Barney Frank (D-Mass.) renewed his criticism of the federal government's response to Hurricane Katrina,
particularly the housing crisis that ensued after the hurricane hit.
Section 3b: Drummed-up racial strife
The average parent has no idea of the devious indoctrination going on in classrooms in many public schools.
[...] John A. Powell, a University of California, Berkeley law professor, told his audience, "And right now,
I'm going to suggest to you that race is driving almost everything that's happening in the country." He
explained the Hurricane Katrina disaster in New Orleans by saying, "They took money away from protecting the
levees because the levees were protecting black people."
slandered America as racist using dishonest claims about the response to Hurricane Katrina. The Daily Caller has obtained and posted video
of a 2007 speech by Barack Obama in Hampton, Virginia. Speaking to an audience of black ministers, and using a black dialect only marginally more
authentic than Joe Biden's, Obama claims that the U.S. government shortchanged Hurricane Katrina victims because of racism. [...] But as the Daily Caller
points out, by January 2007, six months before Obama's Hampton speech, the federal government had sent at least $110 billion to areas damaged by
Katrina. This was more than five times the money that the Bush administration pledged to New York City after 9/11.
The '07 Obama Video. So here's Obama proudly
advertising his relationship with Reverend Wright, and even imitating Wright's divisive rhetoric on Katrina. Is anyone surprised?
Essentially, every excuse Obama used to explain away his relationship with Reverend Wright during campaign 2008 was a lie. But we already
knew that. We also see here that Obama doesn't want to build more highways out in the suburbs. That's news to most, and there's
a lot more going on in that line than racial code.
Tucker Carlson on 2007 Obama race speech: 'This
isn't a dog whistle — this is a dog siren'. [Scroll down] "This is not the way Obama talks — at least it's not
the way he's talked in the dozens, the scores of speeches I've watched him give, or public appearances I've seen him make. This is a put-on.
This is phony. That's issue one. The second issue is he is telling a predominantly black audience something very clear: The federal
government doesn't like you because you are black." He said that Obama's use of racial overtones to describe the aftermath of Hurricane Katrina
had negative implications on several levels.
surfaces of Obama in 2007 suggesting racism slowed aid to post-Katrina New Orleans. It's the Obama speech on race you probably
haven't heard. In June 2007, then-Sen. Barack Obama told a mostly black audience of ministers that the country's leaders "don't care
about" New Orleans residents, suggesting the city was neglected in the aftermath of Hurricane Katrina because of institutional racism,
according to an unedited video uncovered by The Daily Caller.
In heated '07 speech, Obama lavishes praise on Wright, says
feds 'don't care' about New Orleans. In a video obtained exclusively by The Daily Caller, then-presidential candidate Barack Obama tells
an audience of black ministers, including the Rev. Jeremiah Wright, that the U.S. government shortchanged Hurricane Katrina victims because of racism.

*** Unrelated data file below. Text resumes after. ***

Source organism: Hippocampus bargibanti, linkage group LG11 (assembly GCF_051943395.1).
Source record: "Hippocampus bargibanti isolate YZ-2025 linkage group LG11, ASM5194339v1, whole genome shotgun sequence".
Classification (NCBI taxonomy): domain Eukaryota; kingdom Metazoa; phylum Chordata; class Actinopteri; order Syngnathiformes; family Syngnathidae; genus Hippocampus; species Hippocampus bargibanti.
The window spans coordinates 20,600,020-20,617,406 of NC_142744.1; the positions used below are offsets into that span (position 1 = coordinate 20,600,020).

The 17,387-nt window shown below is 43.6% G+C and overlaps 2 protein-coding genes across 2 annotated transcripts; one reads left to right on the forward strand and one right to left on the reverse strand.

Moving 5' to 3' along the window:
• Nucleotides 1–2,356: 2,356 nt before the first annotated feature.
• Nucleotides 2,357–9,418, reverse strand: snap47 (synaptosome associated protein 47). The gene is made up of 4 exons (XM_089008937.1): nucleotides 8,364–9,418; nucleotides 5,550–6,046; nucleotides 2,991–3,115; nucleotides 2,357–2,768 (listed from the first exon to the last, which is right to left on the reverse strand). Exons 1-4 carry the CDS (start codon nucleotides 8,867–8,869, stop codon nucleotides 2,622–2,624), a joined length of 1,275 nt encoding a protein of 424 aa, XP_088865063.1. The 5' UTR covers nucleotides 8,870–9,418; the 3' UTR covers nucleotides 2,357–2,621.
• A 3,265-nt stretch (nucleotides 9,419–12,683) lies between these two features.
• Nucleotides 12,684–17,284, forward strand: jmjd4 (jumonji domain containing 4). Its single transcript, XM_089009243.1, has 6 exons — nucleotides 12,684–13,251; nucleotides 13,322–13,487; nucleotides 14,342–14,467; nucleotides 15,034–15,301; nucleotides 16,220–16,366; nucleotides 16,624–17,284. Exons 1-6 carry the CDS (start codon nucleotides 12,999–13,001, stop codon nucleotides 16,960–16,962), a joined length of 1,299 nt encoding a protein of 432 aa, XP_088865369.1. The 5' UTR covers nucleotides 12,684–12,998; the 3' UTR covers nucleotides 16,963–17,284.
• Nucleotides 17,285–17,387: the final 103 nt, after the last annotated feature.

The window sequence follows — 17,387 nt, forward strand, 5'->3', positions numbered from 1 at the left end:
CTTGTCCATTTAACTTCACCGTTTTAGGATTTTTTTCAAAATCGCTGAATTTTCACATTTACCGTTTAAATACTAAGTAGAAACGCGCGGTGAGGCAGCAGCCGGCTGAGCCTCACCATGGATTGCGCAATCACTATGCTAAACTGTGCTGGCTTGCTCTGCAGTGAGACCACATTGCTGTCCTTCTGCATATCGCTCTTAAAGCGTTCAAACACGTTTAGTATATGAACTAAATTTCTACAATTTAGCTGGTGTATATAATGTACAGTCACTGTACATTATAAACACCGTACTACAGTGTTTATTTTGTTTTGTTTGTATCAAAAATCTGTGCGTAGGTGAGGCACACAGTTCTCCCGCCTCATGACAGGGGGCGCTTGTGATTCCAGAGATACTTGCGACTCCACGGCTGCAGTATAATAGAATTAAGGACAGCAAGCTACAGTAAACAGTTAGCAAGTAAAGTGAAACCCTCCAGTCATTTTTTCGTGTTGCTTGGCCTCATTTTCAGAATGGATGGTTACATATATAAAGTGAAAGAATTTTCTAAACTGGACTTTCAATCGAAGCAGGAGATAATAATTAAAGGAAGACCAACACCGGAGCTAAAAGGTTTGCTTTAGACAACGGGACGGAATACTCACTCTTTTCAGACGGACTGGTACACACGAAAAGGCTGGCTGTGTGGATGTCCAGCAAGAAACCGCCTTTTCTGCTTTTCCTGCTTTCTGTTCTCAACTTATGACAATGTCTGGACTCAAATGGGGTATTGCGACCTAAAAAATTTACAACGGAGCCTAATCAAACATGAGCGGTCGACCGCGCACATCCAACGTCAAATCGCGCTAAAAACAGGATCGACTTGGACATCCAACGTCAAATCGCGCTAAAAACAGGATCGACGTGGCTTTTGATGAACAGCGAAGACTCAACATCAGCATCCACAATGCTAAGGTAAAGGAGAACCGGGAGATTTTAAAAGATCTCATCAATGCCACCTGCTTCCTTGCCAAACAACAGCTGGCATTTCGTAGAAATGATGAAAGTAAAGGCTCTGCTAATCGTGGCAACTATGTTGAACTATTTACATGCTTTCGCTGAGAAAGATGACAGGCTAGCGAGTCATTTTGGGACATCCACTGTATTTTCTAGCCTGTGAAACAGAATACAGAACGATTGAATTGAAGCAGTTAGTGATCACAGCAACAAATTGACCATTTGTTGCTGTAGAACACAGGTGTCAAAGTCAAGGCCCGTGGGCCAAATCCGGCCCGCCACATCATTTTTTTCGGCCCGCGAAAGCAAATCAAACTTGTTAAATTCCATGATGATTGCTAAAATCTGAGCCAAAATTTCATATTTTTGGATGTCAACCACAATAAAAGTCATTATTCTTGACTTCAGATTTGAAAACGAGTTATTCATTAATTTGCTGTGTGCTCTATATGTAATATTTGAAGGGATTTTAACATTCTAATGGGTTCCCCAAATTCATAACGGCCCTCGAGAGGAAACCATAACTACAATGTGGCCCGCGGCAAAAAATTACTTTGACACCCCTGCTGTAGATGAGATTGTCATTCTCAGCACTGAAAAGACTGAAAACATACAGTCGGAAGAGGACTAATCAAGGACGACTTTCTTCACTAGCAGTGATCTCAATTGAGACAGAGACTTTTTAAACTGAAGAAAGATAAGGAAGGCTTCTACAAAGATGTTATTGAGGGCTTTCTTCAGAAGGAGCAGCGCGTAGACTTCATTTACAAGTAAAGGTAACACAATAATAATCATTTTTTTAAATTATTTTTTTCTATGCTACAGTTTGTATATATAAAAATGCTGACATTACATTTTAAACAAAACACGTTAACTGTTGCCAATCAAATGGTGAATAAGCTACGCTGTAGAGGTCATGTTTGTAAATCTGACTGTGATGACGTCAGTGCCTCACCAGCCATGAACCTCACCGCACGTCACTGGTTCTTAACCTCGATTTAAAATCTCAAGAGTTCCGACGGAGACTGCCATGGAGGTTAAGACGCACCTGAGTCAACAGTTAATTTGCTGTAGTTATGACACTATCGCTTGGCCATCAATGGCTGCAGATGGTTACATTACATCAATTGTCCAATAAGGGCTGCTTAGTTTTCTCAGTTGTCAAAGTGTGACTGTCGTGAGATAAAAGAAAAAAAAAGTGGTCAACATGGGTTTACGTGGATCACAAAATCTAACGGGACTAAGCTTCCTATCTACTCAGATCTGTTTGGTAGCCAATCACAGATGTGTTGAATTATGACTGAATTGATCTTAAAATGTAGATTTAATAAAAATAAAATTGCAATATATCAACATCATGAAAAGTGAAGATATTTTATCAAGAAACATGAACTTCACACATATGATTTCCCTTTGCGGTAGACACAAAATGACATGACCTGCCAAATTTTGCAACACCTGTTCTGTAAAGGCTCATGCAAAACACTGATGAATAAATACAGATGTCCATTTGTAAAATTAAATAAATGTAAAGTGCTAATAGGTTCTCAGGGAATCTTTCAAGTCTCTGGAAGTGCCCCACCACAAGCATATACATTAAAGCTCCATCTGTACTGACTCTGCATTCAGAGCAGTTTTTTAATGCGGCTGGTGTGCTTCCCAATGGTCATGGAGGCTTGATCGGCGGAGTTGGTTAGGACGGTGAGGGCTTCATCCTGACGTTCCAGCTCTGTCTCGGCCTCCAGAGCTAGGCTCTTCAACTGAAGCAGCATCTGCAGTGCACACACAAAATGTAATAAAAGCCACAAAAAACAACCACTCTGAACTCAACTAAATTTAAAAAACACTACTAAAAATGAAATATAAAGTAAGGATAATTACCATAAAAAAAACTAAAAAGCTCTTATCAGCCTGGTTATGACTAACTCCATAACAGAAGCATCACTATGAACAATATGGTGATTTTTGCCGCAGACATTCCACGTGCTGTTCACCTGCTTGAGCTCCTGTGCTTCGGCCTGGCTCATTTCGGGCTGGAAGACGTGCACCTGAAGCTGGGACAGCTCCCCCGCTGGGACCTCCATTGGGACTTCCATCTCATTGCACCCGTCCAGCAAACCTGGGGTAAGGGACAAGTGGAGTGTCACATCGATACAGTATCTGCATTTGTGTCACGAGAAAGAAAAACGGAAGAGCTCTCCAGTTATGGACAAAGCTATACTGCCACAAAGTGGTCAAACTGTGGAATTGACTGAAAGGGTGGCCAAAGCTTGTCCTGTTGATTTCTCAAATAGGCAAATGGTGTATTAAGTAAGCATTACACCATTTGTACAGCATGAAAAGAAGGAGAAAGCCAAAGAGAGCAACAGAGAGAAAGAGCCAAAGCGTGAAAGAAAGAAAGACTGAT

"The people down in New Orleans they don't care about as much!" Obama shouts in the video, which was shot in June of 2007 at Hampton University in
Virginia. [...] The effect is closer to an Al Sharpton rally than a conventional campaign event.
Media Freakout: Left, Right Spar over 2007 Obama
Video. News aggregator Matt Drudge of The Drudge Report set political social media circles on fire with the announcement of a video
purporting to show troubling racial statements from President Barack Obama. [...] Since then, the popular news website has leaked further details.
The tape is in the possession of the Daily Caller, features the then-Senator giving a warm adulation to controversial pastor Jeremiah Wright, and
features divisive statements about inner cities vs. suburbs and the needs of the poor.
on Obama's urban accent. "Obama is such a fraud," Coulter said. "He grew up in a 'Beverly Hills, 90210' existence, but he's
just desperate to have this angry, black persona. It's rather like reading about you know, Hitler's musings on his Germanic identity.
You know, he graduated from this fancy, fancy school in Hawaii, voted recently the greenest school in America. And yet, when he wants to, he just
turns it on and suddenly we've got Malcolm X speaking to us."
Barack Obama Is An Anti-White Racist.
It actually shouldn't be a secret that Barack Obama is not overly fond of white people. The first clue was that he spent 20 years
in Jeremiah Wright's anti-American, anti-white, anti-Semitic church. You don't go to a church for twenty years unless you're in general accordance
with the pastor. Furthermore, Barack Obama has made a number of racist comments over the years. [...] Barack Obama says racist things about white
people, his Department of Justice discriminates against white Americans, and he lies to black audiences to convince them that white people hate them.
A white man voting for a man like that is like a black man voting for David Duke. Why in the world would you vote for someone who
doesn't like you because of your skin color?
Obama's race speech echoed Wright's ravings.